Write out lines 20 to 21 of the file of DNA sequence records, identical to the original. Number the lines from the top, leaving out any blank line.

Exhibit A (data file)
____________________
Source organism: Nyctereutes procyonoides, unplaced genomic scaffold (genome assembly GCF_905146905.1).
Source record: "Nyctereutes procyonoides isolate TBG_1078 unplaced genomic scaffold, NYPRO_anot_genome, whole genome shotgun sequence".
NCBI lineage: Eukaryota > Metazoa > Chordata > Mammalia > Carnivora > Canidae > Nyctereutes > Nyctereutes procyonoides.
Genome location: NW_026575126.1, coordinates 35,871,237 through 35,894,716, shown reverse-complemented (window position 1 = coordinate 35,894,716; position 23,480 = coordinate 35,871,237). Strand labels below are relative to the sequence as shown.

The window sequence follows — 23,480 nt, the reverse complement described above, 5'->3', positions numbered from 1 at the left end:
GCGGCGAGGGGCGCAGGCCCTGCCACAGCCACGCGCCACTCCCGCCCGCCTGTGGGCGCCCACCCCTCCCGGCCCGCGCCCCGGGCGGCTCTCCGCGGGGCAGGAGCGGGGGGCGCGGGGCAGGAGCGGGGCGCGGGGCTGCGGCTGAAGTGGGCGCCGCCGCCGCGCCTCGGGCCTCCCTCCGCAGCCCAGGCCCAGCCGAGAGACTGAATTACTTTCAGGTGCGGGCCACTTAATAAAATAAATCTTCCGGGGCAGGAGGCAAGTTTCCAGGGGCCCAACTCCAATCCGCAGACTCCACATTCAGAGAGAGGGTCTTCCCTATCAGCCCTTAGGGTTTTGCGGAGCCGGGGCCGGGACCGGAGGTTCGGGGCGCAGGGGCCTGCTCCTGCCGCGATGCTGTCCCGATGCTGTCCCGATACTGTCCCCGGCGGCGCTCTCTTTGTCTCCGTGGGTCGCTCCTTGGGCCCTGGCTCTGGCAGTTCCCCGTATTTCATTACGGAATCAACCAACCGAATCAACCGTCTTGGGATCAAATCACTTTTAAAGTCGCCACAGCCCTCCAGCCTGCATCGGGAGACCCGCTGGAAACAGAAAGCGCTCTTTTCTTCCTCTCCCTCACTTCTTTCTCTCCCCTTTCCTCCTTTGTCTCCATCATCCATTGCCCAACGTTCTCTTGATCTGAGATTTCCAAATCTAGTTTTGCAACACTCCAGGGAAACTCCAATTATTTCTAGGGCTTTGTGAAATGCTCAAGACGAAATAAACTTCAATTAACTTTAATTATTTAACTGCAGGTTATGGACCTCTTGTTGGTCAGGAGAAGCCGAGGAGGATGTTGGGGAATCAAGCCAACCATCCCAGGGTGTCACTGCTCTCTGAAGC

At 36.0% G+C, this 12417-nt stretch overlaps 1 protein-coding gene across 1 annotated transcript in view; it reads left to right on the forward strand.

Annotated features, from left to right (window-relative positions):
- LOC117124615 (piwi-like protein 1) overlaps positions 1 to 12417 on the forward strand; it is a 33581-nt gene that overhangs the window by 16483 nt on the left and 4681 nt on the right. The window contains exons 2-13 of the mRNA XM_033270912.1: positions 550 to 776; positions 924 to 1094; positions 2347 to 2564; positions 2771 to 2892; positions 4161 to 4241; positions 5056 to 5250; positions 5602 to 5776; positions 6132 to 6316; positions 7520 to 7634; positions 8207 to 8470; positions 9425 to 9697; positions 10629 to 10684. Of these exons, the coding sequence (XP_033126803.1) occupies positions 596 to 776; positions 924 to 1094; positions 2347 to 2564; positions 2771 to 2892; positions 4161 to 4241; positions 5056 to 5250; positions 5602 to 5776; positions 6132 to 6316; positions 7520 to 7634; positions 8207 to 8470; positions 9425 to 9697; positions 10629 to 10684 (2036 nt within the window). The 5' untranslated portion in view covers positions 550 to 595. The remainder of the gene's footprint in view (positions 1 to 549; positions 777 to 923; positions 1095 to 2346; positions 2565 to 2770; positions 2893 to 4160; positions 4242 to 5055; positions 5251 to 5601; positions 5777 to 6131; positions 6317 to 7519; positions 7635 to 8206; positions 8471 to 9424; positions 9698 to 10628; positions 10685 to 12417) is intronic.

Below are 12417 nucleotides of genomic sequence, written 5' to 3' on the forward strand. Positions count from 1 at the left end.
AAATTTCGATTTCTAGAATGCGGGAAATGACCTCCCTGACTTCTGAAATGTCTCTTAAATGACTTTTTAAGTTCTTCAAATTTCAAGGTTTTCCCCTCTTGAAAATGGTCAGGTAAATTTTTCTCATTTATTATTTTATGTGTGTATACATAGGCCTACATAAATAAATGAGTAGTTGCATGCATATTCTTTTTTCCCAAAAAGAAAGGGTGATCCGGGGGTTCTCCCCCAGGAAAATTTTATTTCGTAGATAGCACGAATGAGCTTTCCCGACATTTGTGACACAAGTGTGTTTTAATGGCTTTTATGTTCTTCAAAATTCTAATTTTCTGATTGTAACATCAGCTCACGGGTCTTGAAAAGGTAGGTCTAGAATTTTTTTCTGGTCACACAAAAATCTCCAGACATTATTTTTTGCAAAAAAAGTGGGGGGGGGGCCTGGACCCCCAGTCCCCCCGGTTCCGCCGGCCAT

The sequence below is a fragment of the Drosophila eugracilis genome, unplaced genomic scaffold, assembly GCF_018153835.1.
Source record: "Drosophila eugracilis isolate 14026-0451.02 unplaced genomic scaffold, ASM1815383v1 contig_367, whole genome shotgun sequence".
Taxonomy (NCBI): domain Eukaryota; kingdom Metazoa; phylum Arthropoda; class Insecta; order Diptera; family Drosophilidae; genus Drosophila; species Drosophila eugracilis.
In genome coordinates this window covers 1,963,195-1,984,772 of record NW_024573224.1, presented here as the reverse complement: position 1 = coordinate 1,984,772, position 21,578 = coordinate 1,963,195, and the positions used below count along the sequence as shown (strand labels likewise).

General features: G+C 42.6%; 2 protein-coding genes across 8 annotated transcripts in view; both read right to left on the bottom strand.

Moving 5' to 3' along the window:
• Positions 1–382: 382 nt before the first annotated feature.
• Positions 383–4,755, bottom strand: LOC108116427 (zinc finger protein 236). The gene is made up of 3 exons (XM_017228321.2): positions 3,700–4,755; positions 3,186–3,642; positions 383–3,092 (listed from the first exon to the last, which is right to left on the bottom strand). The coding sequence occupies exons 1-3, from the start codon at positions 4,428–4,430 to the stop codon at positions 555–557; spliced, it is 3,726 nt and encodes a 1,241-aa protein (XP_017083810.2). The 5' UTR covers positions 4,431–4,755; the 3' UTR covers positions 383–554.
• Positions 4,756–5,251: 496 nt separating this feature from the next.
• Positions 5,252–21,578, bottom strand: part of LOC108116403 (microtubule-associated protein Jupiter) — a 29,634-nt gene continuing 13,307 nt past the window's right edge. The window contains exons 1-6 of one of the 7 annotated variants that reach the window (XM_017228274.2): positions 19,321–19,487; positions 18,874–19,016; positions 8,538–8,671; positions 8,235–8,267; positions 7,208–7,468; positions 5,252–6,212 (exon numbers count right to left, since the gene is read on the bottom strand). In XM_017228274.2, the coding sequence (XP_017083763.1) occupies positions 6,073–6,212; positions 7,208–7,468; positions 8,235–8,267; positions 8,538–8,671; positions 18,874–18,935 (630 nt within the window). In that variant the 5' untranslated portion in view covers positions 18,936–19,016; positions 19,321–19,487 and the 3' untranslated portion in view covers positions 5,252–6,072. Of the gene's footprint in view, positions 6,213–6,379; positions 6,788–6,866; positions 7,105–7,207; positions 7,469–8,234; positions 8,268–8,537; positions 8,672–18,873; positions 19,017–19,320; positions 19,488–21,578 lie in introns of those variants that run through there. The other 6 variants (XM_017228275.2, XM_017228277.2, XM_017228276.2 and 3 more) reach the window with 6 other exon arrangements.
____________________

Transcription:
• Positions 4,756–5,251: 496 nt separating this feature from the next.
• Positions 5,252–21,578, bottom strand: part of LOC108116403 (microtubule-associated protein Jupiter) — a 29,634-nt gene continuing 13,307 nt past the window's right edge. The window contains exons 1-6 of one of the 7 annotated variants that reach the window (XM_017228274.2): positions 19,321–19,487; positions 18,874–19,016; positions 8,538–8,671; positions 8,235–8,267; positions 7,208–7,468; positions 5,252–6,212 (exon numbers count right to left, since the gene is read on the bottom strand). In XM_017228274.2, the coding sequence (XP_017083763.1) occupies positions 6,073–6,212; positions 7,208–7,468; positions 8,235–8,267; positions 8,538–8,671; positions 18,874–18,935 (630 nt within the window). In that variant the 5' untranslated portion in view covers positions 18,936–19,016; positions 19,321–19,487 and the 3' untranslated portion in view covers positions 5,252–6,072. Of the gene's footprint in view, positions 6,213–6,379; positions 6,788–6,866; positions 7,105–7,207; positions 7,469–8,234; positions 8,268–8,537; positions 8,672–18,873; positions 19,017–19,320; positions 19,488–21,578 lie in introns of those variants that run through there. The other 6 variants (XM_017228275.2, XM_017228277.2, XM_017228276.2 and 3 more) reach the window with 6 other exon arrangements.